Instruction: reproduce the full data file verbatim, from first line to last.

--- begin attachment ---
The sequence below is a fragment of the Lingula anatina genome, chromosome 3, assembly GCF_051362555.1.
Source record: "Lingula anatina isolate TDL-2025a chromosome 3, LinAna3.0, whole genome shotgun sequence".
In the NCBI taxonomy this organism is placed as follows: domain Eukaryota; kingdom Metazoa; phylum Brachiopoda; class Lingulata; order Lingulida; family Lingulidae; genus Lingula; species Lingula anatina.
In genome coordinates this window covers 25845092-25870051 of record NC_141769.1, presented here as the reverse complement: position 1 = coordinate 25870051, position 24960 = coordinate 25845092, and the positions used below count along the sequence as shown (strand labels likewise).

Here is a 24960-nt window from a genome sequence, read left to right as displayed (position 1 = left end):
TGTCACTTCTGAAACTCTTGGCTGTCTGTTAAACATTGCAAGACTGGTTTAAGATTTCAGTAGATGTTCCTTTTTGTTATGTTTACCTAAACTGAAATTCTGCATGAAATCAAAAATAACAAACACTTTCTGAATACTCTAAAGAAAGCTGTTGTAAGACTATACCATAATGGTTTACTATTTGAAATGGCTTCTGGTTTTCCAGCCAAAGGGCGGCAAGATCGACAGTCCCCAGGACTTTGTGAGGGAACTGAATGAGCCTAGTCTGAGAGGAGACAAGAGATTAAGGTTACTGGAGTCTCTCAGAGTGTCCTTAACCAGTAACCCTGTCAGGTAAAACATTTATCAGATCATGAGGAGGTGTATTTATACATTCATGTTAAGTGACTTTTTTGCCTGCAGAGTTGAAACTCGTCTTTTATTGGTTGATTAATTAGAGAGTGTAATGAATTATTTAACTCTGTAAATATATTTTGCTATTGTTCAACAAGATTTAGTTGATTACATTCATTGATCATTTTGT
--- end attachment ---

The sequence below is a fragment of the Lingula anatina genome, chromosome 3, assembly GCF_051362555.1.
Source record: "Lingula anatina isolate TDL-2025a chromosome 3, LinAna3.0, whole genome shotgun sequence".
In the NCBI taxonomy this organism is placed as follows: domain Eukaryota; kingdom Metazoa; phylum Brachiopoda; class Lingulata; order Lingulida; family Lingulidae; genus Lingula; species Lingula anatina.
In genome coordinates this window covers 25845092-25870051 of record NC_141769.1, presented here as the reverse complement: position 1 = coordinate 25870051, position 24960 = coordinate 25845092, and the positions used below count along the sequence as shown (strand labels likewise).

Here is a 24960-nt window from a genome sequence, read left to right as displayed (position 1 = left end):
TGTCACTTCTGAAACTCTTGGCTGTCTGTTAAACATTGCAAGACTGGTTTAAGATTTCAGTAGATGTTCCTTTTTGTTATGTTTACCTAAACTGAAATTCTGCATGAAATCAAAAATAACAAACACTTTCTGAATACTCTAAAGAAAGCTGTTGTAAGACTATACCATAATGGTTTACTATTTGAAATGGCTTCTGGTTTTCCAGCCAAAGGGCGGCAAGATCGACAGTCCCCAGGACTTTGTGAGGGAACTGAATGAGCCTAGTCTGAGAGGAGACAAGAGATTAAGGTTACTGGAGTCTCTCAGAGTGTCCTTAACCAGTAACCCTGTCAGGTAAAACATTTATCAGATCATGAGGAGGTGTATTTATACATTCATGTTAAGTGACTTTTTTGCCTGCAGAGTTGAAACTCGTCTTTTATTGGTTGATTAATTAGAGAGTGTAATGAATTATTTAACTCTGTAAATATATTTTGCTATTGTTCAACAAGATTTAGTTGATTACATTCATTGATCATTTTGT